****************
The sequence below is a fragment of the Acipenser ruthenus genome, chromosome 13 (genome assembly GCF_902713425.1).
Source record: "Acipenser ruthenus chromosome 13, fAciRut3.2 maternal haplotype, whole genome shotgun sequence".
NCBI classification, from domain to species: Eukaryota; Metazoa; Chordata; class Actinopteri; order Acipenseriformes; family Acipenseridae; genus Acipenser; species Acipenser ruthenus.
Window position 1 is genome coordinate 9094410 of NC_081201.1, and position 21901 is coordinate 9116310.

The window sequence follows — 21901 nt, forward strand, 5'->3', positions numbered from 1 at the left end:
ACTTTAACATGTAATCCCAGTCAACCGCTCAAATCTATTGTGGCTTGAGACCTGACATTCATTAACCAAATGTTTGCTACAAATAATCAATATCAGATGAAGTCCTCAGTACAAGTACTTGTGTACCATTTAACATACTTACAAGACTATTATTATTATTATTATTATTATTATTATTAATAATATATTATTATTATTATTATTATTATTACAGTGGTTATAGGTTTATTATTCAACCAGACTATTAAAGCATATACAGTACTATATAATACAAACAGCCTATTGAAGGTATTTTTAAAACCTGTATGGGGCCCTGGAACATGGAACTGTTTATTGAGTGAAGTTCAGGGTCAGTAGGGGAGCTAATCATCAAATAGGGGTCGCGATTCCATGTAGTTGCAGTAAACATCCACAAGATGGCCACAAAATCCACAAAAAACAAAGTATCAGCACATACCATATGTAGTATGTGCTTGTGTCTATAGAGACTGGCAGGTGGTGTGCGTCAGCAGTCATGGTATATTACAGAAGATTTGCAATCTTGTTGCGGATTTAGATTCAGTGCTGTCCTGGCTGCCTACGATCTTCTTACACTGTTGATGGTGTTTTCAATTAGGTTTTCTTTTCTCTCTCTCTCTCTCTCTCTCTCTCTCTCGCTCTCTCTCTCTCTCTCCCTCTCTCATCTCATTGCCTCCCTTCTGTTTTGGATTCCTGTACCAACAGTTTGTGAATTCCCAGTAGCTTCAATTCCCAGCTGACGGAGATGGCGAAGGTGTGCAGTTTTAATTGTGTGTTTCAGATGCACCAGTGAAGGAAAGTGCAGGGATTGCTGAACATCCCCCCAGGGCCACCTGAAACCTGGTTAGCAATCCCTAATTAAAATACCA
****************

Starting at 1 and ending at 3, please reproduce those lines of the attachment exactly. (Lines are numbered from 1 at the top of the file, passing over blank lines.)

The sequence below is a fragment of the Acipenser ruthenus genome, chromosome 13 (genome assembly GCF_902713425.1).
Source record: "Acipenser ruthenus chromosome 13, fAciRut3.2 maternal haplotype, whole genome shotgun sequence".
NCBI classification, from domain to species: Eukaryota; Metazoa; Chordata; class Actinopteri; order Acipenseriformes; family Acipenseridae; genus Acipenser; species Acipenser ruthenus.